1 As CalPERS staff has repeatedly pointed out, it doesn’t have very good control over how much it has invested in private equity due to the fact that general partners control the timing of capital calls and distributions. On top of that, fundraising is cyclical, so CalPERS has had years (like right after the crisis) when it was not committing much to new private equity funds. That matters because funds charge higher management fees in the “investment period,” typically the first five years, than later on. General partners are also able to set fee levels higher in bull periods. So the level of fees that CalPERS incurs in private equity is to a significant degree determined by factors outside staff’s control. Thus touting the absolute level of fees is misleading.
Dear CalPERS Board Members,
My name is Margaret Brown. I am a candidate for the CalPERS board, and I am also a manager in a school district where I administer large-scale capital projects involving the expenditure of million of dollars. I am writing to you today because, in looking at the agenda materials for your upcoming Investment Committee meeting, I noticed a serious discrepancy that caused CalPERS’ investment cost to be understated by $75 million dollars in the most recently completed fiscal year.
Agenda item 7a supposedly provides information about CalPERS’ investment costs (see https://www.calpers.ca.gov/docs/board-agendas/201705/invest/item07a-01.pdf). However, the presentation falsely credits CalPERS for apparently fictitious cost reductions. A summary table of cost components (numbered page four) shows CalPERS’ largest single cost as “External Mgmt Fees — Base (Private).” In FY2015, costs in this category totaled $750 million. However, in FY2016, the most recent year shown, the cost declined by $250 million, to $500 million. It is important to note that this supposed $500 million cost in FY2016 was included as a component in the grand-total cost shown at the bottom of the table, which was $1.473 billion in FY2016.
The problem arises because the label for “External Mgmt Fees — Base (Private)” contains a footnote suggesting that, starting in the most recently completed fiscal year, that line item no longer includes private equity partnership expenses of $75 million. There is a strong inference that the $75 million has been subtracted from the total only starting in the most recently completed fiscal year, since the totals shown for prior years in this line item match what was shown in the prior year presentations when there was no footnote acknowledging the exclusion of this expense. For example, in FY2010-11, the total cost for this line item was shown as $801 million in this years report. That same $801 million was shown in last year’s report for that year, though there was no footnote suggesting exclusion of private equity fund expenses. Given the data available to me, I must conclude that the expense was not excluded prior to this most recent report.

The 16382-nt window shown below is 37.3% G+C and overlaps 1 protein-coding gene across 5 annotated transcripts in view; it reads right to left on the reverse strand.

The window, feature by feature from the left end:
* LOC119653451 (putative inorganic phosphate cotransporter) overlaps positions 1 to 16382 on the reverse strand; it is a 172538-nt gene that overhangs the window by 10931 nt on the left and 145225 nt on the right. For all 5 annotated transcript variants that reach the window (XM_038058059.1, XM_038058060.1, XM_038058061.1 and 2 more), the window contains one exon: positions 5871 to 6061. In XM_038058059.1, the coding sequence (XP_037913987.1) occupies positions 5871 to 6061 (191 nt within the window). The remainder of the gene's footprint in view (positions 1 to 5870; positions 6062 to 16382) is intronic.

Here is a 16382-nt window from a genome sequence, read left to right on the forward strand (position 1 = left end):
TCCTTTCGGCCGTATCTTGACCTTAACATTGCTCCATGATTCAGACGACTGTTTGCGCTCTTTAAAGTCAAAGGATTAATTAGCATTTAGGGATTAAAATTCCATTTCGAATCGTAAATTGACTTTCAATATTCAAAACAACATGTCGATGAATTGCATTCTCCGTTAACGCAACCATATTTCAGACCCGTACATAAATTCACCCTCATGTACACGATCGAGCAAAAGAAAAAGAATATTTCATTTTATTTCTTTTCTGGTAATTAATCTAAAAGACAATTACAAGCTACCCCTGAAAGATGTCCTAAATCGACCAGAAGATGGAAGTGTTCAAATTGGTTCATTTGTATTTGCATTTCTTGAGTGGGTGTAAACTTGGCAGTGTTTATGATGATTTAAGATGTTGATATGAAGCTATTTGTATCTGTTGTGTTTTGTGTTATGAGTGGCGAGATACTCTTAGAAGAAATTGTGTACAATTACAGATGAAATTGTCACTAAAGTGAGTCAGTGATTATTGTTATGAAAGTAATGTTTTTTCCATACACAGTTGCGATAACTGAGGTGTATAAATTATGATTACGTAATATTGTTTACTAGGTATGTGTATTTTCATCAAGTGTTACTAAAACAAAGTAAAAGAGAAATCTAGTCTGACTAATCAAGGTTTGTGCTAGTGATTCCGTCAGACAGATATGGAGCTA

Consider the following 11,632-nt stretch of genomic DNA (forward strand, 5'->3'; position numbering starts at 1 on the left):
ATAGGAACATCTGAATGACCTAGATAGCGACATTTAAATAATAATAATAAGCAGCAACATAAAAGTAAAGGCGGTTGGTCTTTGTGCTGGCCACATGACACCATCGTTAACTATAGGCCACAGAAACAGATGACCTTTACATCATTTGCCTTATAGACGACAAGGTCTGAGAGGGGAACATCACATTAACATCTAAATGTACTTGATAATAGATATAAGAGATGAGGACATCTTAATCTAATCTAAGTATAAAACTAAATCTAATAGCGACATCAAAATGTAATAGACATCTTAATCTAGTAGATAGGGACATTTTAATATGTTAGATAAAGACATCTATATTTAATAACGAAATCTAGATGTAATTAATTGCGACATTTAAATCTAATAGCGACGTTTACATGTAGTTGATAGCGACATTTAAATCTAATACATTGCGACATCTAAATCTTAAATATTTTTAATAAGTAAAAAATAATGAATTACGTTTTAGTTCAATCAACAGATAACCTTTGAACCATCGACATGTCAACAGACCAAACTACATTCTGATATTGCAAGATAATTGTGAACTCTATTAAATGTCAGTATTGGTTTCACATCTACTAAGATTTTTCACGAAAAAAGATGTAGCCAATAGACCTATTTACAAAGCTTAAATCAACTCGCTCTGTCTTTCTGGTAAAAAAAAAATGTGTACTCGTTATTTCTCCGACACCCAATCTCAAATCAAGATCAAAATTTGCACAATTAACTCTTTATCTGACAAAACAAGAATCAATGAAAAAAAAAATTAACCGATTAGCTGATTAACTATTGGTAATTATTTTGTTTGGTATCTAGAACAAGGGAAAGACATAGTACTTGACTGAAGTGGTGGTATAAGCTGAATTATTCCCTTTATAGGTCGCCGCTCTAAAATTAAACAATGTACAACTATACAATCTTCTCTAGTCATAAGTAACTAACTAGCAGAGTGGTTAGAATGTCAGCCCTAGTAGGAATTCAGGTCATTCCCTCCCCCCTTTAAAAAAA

There are two important questions that flow from this sudden exclusion of $75 million in private equity fund expenses from this line item. First, why were they excluded? This is a puzzle to me. Second, given that the footnote acknowledges the dollar amount of the excluded expense, why is it excluded from the grand total of investment expenses? If there is some logic to calling out the expense separately, why call it out only in a footnote? Is this change being done in order to obscure the fact that it is not included in the total?
In asking around about this exclusion of $75 million in fund expenses, I learned some disturbing facts. I understand that a number of CalPERS employees receive annual bonuses that are based, in part, on achieving expense control targets. Are these the same people who are deciding to “not count” certain expenses, which could have the effect of boosting their bonuses? Have you looked into this? This seems like a very important fiduciary issue for you.
Second, I discovered a recent article that reported on the exclusion of these same private equity fund expenses from CalPERS’ annual budget. A CalPERS spokesperson is quoted in the story. The explanation he offered seems nonsensical. According to your spokesperson, in the past, CalPERS reported a combined figure for private equity fees plus expenses because that number is generally available from tax forms received by CalPERS. With your new IT system, the spokesperson asserted, CalPERS is now able to collect information about the cost of management fees in isolation. However, the spokesperson seemed to imply that it is not feasible to collect information about fund expenses in isolation. This makes no sense. If you can readily get the total for management fees that includes fund expenses, and you now can additionally get the total for management fees in isolation, then you can simply subtract management fees from the management fees plus expenses total.
Moreover, I have been assured by experts that, under U.S. GAAP, total fund expenses must be presented in fund financial statements that you receive. Deriving your share of the total is a matter of simple arithmetic where you would multiply the reported total by CalPERS’ interest in the fund. Further still, I am told that virtually all private equity funds include CalPERS’ fund expenses directly on the K-1 tax form that you receive each year. For your information, I have attached an example K-1 showing this from Providence Equity, a fund in which CalPERS is an investor.
I understand that when this same presentation was made last year, there was an issue about the arbitrary exclusion of private equity carried interest from the total fund expense, in the same way that private equity fund expenses are now arbitrarily excluded. CalPERS has now reversed its position on this and has included carried interest (labeled as “Private Equity Profit Sharing”). I wonder whether private equity fund expenses are being excluded in order to “make room” for carried interest that is now included in the total without seeming to cause the total to dramatically increase. No matter what the reason, as a financial manager, I live by the principle of following the numbers where they lead and would never dream of trying to manipulate numbers to achieve some public relations goal.